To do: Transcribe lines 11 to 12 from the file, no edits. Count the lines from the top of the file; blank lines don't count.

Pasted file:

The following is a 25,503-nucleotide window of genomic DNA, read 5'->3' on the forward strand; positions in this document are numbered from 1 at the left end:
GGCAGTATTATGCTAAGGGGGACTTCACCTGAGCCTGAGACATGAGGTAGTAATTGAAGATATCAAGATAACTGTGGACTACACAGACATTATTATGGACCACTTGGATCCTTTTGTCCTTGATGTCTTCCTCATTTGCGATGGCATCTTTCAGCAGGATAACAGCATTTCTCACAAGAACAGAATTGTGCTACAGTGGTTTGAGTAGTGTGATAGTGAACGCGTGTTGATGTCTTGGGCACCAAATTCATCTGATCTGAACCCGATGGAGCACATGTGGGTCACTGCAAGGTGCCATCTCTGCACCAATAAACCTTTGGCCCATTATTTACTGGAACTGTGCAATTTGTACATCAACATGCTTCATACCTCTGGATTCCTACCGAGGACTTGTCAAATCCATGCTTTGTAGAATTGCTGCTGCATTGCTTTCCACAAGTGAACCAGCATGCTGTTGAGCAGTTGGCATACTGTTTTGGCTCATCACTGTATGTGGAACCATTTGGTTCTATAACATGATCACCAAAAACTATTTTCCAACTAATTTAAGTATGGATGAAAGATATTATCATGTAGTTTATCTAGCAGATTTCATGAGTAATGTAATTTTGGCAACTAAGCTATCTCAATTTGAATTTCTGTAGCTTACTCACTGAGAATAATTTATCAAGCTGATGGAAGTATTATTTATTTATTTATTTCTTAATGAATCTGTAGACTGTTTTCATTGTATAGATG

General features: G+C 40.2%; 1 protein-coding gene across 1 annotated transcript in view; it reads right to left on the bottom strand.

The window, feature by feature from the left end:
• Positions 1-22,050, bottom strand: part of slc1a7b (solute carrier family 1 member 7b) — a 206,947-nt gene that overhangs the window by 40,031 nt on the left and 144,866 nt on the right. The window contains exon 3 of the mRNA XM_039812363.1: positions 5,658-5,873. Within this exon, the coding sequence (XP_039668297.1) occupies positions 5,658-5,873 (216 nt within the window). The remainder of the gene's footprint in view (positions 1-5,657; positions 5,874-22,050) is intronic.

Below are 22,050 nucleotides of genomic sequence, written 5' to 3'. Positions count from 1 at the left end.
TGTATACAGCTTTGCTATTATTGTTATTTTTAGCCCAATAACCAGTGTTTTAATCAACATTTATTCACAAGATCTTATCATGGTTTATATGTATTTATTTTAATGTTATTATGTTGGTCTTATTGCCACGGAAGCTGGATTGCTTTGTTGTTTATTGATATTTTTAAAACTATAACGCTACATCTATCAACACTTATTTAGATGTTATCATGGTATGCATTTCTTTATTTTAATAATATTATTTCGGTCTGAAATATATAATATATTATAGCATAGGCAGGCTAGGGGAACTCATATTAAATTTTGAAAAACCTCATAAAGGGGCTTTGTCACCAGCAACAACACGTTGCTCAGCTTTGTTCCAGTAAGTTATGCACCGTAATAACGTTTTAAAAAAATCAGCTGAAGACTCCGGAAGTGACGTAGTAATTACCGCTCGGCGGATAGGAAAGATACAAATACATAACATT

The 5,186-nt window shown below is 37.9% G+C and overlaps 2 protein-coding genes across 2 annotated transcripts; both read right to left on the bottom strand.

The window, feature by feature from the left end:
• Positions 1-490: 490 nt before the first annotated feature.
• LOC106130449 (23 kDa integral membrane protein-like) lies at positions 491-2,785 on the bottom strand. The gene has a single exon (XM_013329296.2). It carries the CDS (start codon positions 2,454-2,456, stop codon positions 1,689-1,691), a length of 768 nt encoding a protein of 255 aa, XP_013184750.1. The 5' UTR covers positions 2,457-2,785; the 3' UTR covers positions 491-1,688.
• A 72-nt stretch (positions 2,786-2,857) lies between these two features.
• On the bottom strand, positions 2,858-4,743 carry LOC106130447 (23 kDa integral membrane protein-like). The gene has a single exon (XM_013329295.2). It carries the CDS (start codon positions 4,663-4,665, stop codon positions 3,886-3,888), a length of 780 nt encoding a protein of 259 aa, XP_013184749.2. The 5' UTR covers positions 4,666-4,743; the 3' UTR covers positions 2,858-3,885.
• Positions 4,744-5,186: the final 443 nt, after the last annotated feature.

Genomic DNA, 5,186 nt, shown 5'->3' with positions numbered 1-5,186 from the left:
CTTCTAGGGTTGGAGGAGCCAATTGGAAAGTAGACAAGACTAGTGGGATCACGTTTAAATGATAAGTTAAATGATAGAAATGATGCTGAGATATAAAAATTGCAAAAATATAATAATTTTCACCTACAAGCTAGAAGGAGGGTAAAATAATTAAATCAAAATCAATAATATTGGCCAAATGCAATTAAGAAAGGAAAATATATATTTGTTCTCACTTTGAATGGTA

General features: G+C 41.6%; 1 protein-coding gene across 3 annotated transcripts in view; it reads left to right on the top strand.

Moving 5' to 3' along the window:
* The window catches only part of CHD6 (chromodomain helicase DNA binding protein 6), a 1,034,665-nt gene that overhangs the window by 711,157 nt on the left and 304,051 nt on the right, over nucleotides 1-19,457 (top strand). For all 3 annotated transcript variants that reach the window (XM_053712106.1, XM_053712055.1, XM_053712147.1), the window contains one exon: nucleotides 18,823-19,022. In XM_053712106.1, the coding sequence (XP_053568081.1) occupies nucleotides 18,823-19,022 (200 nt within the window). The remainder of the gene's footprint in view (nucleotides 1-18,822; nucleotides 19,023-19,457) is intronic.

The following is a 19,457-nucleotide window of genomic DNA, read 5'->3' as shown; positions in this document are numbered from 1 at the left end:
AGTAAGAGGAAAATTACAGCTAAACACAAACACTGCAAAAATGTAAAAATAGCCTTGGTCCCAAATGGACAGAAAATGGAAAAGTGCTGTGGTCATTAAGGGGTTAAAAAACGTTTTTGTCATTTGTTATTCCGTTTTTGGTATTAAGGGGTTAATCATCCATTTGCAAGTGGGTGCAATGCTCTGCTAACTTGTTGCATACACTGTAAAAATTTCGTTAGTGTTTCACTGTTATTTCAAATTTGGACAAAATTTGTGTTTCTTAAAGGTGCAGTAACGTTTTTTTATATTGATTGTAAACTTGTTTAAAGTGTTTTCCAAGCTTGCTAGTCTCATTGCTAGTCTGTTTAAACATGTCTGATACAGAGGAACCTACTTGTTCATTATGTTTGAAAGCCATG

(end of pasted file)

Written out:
• LOC106130449 (23 kDa integral membrane protein-like) lies at positions 491-2,785 on the bottom strand. The gene has a single exon (XM_013329296.2). It carries the CDS (start codon positions 2,454-2,456, stop codon positions 1,689-1,691), a length of 768 nt encoding a protein of 255 aa, XP_013184750.1. The 5' UTR covers positions 2,457-2,785; the 3' UTR covers positions 491-1,688.
• A 72-nt stretch (positions 2,786-2,857) lies between these two features.